Emma’s Hymns

Emma’s Hymns

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Joseph asked Emma to collect hymns to be used at worship services almost immediately after the organization of the church.  Emma spent the next five years compiling what would become a collection of ninety hymns.  She was careful in her selection and took time to pick and organize the best.   

William W. Phelps helped her as he wrote some new poems to be used, adapted other text, making them doctrinally correct, and prepared the book for publication.  Thirty-nine of the hymns were written by LDS poets. 

The hymnbook was finally published in 1836, measuring approximately 3 x 4 inches.  Only the text was published.  Tunes were borrowed from other churches, as well as folk tunes, well known during the time period.  These tunes could be selected at random by the person leading the congregation.

Today, our hymnbooks have the text and music together and we typically only sing one tune with each text.  Back in the days of the early church, various tunes could be sung to the same text.  Each tune had its own name and was easily identified. 

In the back of our hymnbook, you will see a section on Meters.  This is where you can play around with some of the tune options.  For example, it could be interesting to sing Away in a Manger to the tune of More Holiness Give Me, or The Spirit of God to the tune of Now Let Us Rejoice, or visa versa.  I have found by doing this, different words will be emphasized and a new meaning will emerge in the singing of these hymn.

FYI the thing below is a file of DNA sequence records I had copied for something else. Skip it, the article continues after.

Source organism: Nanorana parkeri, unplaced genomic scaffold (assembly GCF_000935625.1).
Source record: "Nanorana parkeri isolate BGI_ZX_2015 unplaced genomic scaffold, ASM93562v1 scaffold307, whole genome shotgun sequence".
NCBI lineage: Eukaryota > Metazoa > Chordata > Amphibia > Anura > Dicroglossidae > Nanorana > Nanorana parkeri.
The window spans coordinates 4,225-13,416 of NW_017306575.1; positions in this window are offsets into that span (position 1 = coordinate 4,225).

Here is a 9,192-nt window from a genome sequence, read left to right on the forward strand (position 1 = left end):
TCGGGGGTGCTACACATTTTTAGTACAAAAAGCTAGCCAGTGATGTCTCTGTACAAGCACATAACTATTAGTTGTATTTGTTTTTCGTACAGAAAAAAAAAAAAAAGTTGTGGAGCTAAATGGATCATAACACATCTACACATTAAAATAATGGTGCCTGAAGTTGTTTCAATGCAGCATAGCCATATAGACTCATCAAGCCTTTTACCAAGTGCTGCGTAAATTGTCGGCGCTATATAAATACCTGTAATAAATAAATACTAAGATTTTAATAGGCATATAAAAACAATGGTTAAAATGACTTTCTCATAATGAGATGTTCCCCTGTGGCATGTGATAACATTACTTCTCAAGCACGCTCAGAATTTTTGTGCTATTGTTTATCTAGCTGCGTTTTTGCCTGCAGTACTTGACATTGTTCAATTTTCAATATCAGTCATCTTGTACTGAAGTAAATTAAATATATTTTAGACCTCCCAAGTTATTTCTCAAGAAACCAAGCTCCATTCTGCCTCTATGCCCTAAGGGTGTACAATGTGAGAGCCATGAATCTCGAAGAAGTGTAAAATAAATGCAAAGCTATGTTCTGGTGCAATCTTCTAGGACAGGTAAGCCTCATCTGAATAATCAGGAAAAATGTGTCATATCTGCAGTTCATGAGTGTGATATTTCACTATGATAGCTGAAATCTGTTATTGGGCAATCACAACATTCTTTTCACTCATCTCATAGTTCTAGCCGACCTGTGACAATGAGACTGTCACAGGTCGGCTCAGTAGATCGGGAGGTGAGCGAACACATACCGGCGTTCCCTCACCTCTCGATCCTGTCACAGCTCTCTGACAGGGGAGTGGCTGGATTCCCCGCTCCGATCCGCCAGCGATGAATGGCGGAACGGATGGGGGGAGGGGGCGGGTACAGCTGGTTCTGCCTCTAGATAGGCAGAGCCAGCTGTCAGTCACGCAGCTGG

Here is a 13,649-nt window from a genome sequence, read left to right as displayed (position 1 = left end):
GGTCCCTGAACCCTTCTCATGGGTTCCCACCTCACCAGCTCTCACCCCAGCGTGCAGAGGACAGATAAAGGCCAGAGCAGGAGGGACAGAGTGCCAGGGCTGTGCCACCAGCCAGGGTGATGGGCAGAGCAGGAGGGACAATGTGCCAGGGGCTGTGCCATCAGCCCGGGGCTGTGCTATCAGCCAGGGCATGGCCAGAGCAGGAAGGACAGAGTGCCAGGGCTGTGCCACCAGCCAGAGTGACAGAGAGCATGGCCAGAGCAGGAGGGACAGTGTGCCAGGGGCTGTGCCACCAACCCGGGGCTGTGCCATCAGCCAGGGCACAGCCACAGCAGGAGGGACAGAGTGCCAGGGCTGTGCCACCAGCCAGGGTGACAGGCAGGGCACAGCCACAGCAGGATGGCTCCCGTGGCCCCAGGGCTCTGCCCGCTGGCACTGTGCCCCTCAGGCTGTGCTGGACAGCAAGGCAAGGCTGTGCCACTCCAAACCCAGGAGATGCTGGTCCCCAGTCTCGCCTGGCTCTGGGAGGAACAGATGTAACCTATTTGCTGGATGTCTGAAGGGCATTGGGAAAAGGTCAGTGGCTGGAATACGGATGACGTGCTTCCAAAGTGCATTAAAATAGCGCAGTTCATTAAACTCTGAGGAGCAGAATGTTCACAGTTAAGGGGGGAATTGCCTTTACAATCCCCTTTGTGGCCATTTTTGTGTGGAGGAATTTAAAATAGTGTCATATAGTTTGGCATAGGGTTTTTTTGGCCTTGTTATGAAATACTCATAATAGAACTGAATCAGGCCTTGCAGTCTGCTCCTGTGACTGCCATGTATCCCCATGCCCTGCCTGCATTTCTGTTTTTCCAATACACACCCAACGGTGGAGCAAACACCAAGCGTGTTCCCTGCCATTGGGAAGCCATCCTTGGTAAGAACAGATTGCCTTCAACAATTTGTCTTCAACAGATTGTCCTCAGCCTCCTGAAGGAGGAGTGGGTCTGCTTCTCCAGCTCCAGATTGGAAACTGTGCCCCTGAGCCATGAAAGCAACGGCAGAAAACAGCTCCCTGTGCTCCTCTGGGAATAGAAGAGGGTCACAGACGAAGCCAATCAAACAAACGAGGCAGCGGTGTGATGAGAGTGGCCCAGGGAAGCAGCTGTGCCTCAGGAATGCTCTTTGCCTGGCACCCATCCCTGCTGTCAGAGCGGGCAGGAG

Since Emma’s little hymnbook, there have been eight hymnbooks published with various selections included.   Twenty-five of Emma’s original hymns are in our present day hymnbook.  The tunes have been modified over the years.   

The hymnbook is mainly for the use of the congregation.  The music is simple with typically four-part harmony.  However, this form of composition is more complicated than in earlier days where everyone sang the same tune, with possibly a simple harmony added by musical people.  Choir numbers have been added to past hymnbooks, where the music was much more elaborate than typical congregational singing. 

Today, we have been asked to sing congregational and choir hymns straight from the hymnbook.  These hymns can be beautifully sung, and simply rendered, as they are.  But within the pages of the hymnbook,  the variety is endless as we can mix various text with various tunes,  change tempos, etc.  Nowadays, many hymns are not sung because they are new, or forgotten.  We sometimes rely on the more familiar hymns singing one or two verses and ignoring the additional verses added at the bottom of the page.   There is much variety of beauty and gospel learning that is available in our hymnbooks, if we but study and experiment a little more with what we have.

How grateful we are to Emma’s organization, her love of music, and her research to get the best.  And how we ought to thank those authors and composers who bring the Spirit to our tongues as we sing the songs of Zion.

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